INTERNATIONAL: SWEDEN - COMPETITION POLICY - ANTI-COMPETITIVE AGREEMENT - DOMINANCE - BURDEN OF PROOF

Sweden: Current developments and trends in Swedish competition law

Dating back almost 30 years, the Swedish legislator has endeavoured to closely align national substantive rules on competition with its EU counterparts. That aim remains and largely this is reflected throughout the national competition authority’s decisional practice and the courts’ case law. In the wake of the recent reform of the court system and the emergence of new enforcement powers, some trends are emerging, revealing perhaps a new approach. This entails a more uncompromising view on competitive restraints by the Authority, but also higher standards of proof and a somewhat different substantive methodology to show infringement. In this article, a critical overview is employed on these new developments in Swedish competition law.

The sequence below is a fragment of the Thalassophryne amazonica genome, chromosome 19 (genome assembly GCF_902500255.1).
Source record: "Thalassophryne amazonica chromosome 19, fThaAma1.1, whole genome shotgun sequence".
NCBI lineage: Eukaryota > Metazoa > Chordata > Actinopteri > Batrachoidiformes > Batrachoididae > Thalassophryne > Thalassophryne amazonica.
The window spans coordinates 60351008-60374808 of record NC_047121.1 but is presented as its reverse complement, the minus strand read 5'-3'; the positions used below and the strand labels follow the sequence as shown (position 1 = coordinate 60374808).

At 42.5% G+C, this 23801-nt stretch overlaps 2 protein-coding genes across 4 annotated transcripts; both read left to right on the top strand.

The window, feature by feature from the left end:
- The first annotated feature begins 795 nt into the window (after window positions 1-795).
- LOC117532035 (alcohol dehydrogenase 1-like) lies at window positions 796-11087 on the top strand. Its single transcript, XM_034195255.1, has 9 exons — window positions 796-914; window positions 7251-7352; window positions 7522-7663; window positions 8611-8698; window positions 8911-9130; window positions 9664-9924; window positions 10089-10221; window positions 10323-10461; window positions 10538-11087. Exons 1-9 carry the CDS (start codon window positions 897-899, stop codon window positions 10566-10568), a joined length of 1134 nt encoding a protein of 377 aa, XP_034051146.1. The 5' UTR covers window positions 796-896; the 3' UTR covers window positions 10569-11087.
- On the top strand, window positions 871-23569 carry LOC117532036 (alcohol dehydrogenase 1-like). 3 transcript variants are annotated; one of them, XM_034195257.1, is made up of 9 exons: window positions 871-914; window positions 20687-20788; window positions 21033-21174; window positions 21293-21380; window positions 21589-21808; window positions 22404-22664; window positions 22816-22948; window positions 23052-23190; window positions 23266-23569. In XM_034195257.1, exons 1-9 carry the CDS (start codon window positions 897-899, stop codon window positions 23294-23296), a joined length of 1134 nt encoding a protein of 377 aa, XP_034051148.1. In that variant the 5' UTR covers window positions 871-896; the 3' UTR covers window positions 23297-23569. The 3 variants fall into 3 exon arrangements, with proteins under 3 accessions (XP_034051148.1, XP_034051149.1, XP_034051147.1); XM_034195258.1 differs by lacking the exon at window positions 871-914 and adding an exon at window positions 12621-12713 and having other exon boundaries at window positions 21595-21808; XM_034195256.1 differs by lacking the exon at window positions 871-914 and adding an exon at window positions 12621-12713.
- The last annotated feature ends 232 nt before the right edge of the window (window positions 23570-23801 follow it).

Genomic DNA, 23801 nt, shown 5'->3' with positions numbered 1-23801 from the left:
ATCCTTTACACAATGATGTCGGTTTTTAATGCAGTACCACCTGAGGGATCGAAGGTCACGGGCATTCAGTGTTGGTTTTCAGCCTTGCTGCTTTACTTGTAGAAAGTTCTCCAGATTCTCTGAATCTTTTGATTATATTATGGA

I. A long-standing tradition of competition law in Sweden 1. Already in the 1920s, early rules on competition-related issues were introduced in Swedish law. Following a statute in 1946, the first true competition law was enacted in 1953, [1] which focused on restraints of competition. It was replaced in 1982 by an updated competition act, and the substantive rules remained in force until the end of 1992. In parallel to the EEC rules, these older Swedish rules mirrored the economic policies of the time and the national procedural system that emerged in the late 1960s and early 1970s when consumer protection regulation and market law were being formed. As such, there was a strong emphasis on state intervention, the ordo-liberal institutional heritage, and where organisations

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  • Stockholm School of Economics

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Lars Henriksson, Sweden: Current developments and trends in Swedish competition law, November 2021, Concurrences N° 4-2021, Art. N° 103018, pp. 196 - 206

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